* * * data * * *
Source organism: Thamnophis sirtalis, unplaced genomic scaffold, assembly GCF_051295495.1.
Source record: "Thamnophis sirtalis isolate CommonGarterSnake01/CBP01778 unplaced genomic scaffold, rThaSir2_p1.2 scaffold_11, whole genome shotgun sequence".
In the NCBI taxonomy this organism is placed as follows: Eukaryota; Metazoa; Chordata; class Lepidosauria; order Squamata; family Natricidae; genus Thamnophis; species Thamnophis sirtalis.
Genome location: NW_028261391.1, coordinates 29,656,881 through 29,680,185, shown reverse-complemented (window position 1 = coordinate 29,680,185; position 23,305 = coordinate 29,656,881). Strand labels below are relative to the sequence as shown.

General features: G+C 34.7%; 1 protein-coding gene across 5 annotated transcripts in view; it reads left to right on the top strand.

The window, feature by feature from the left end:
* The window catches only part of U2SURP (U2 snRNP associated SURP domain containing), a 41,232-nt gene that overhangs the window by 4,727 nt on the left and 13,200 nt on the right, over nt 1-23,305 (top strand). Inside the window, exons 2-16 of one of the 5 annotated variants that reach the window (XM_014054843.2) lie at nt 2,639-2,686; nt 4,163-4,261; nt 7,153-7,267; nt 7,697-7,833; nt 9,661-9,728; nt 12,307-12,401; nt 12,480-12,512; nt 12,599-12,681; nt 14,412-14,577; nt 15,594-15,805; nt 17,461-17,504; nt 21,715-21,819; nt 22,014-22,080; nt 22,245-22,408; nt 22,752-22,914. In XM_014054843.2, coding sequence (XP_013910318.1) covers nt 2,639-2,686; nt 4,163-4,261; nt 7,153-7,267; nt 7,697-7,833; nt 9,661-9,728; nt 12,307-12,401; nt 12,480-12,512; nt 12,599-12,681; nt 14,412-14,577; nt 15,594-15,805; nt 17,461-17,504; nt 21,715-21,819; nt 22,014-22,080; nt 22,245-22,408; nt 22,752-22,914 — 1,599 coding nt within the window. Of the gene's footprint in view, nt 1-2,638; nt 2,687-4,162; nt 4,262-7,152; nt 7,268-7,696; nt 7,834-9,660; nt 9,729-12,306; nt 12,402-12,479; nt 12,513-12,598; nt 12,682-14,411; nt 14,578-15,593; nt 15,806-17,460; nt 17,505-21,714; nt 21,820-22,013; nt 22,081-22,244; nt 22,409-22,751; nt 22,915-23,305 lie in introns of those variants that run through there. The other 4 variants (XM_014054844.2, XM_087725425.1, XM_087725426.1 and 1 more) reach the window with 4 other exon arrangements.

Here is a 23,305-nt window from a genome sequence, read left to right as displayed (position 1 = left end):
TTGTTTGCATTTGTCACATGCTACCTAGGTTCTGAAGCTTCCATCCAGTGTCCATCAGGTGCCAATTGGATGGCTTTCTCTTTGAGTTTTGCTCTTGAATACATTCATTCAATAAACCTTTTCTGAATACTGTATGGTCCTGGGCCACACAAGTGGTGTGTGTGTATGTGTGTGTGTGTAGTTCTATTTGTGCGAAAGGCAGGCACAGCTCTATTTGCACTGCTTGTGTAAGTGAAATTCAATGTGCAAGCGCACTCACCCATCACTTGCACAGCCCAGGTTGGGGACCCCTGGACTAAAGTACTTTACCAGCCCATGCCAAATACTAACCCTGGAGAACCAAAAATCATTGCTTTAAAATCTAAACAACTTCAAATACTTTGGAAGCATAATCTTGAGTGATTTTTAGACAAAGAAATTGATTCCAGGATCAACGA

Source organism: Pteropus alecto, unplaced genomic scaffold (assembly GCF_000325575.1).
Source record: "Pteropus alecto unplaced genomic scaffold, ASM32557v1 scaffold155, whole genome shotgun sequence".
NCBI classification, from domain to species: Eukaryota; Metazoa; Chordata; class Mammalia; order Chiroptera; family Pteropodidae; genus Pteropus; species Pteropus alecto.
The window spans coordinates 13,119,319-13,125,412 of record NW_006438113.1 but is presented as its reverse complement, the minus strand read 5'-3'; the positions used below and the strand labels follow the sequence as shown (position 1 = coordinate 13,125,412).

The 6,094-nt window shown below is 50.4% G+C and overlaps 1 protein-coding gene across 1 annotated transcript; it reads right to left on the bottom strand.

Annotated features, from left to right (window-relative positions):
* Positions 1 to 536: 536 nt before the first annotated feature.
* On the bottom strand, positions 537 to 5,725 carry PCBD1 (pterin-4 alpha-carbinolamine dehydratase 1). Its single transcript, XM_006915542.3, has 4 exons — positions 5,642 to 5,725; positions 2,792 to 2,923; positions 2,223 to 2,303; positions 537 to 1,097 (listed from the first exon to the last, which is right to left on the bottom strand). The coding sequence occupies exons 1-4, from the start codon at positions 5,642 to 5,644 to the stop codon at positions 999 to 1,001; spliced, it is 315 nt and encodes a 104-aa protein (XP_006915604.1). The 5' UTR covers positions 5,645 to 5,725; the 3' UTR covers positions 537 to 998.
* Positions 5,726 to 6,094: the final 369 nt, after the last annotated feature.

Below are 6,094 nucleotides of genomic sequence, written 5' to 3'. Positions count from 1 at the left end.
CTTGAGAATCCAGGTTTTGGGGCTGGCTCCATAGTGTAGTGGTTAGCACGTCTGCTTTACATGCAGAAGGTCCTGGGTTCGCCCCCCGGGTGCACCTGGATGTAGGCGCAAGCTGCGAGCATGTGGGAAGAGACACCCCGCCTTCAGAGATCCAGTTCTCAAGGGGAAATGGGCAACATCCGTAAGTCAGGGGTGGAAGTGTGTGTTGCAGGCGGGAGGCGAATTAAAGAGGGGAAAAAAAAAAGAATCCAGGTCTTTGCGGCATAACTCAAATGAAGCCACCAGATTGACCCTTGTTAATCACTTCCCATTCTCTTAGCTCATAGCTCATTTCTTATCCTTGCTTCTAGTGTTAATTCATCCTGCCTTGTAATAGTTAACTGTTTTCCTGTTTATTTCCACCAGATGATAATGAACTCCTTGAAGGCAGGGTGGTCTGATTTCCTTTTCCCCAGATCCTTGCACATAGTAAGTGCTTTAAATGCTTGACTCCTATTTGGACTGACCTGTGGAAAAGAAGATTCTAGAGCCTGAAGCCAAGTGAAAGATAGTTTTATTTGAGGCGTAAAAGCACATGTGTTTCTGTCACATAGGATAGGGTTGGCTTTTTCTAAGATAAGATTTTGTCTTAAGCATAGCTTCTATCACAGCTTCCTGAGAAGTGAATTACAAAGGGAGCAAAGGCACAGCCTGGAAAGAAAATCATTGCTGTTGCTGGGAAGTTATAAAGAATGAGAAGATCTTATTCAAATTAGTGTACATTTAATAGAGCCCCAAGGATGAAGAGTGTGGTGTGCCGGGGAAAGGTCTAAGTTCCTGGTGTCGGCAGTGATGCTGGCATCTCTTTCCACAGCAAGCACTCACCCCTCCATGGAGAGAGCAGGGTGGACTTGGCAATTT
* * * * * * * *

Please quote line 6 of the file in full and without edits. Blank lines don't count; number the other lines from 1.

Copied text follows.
The window, feature by feature from the left end: